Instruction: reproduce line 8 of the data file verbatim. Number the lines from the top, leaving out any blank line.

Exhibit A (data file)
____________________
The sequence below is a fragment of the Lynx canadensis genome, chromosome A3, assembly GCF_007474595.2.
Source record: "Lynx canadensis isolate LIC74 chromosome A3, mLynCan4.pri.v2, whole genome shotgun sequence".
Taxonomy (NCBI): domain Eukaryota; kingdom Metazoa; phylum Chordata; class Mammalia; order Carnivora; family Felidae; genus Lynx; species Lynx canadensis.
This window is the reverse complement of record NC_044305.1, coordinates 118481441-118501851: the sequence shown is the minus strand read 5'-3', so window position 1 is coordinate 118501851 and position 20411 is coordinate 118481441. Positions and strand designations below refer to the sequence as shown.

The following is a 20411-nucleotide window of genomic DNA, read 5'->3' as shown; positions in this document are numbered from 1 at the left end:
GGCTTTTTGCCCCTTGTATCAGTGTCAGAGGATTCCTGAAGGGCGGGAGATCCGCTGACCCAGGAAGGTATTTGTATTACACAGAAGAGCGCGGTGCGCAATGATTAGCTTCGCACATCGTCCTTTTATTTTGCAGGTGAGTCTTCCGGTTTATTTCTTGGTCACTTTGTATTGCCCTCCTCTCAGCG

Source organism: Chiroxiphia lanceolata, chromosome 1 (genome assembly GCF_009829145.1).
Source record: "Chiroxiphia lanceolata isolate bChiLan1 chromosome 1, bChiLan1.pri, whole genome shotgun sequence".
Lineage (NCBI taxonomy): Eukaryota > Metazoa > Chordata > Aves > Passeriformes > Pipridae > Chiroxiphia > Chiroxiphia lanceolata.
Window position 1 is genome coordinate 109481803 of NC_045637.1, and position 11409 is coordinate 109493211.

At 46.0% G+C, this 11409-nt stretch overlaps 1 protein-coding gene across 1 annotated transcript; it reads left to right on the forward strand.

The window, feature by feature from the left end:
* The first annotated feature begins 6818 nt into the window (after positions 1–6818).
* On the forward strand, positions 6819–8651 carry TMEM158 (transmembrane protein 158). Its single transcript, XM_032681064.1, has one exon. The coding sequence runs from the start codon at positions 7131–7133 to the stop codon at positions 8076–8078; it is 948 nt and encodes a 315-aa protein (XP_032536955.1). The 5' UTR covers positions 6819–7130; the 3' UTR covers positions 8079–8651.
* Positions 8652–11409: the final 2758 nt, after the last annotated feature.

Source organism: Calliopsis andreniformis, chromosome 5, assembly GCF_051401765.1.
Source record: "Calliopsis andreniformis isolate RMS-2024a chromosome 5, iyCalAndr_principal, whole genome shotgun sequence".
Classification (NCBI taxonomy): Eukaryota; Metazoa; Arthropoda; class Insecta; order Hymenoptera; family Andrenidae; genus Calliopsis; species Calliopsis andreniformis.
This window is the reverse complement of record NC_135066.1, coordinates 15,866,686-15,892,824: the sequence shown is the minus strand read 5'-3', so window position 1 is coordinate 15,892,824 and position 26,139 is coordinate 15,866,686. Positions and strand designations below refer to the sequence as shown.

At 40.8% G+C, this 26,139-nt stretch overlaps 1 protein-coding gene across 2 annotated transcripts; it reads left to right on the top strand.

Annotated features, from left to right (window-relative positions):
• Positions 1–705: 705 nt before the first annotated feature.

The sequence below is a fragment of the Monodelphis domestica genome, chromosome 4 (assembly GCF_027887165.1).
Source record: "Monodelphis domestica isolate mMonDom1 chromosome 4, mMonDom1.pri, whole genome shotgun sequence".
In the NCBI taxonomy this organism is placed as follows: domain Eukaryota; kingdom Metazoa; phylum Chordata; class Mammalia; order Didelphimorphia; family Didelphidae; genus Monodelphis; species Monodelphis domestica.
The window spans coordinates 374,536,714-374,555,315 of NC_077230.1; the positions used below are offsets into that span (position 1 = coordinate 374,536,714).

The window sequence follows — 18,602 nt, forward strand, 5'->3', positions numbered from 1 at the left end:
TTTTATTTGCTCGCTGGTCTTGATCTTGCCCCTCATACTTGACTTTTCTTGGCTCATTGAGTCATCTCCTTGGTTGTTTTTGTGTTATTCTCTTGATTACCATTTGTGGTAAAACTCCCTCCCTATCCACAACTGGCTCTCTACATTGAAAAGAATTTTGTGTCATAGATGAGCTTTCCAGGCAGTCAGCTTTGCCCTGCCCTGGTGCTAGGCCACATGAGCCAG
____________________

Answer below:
Source record: "Chiroxiphia lanceolata isolate bChiLan1 chromosome 1, bChiLan1.pri, whole genome shotgun sequence".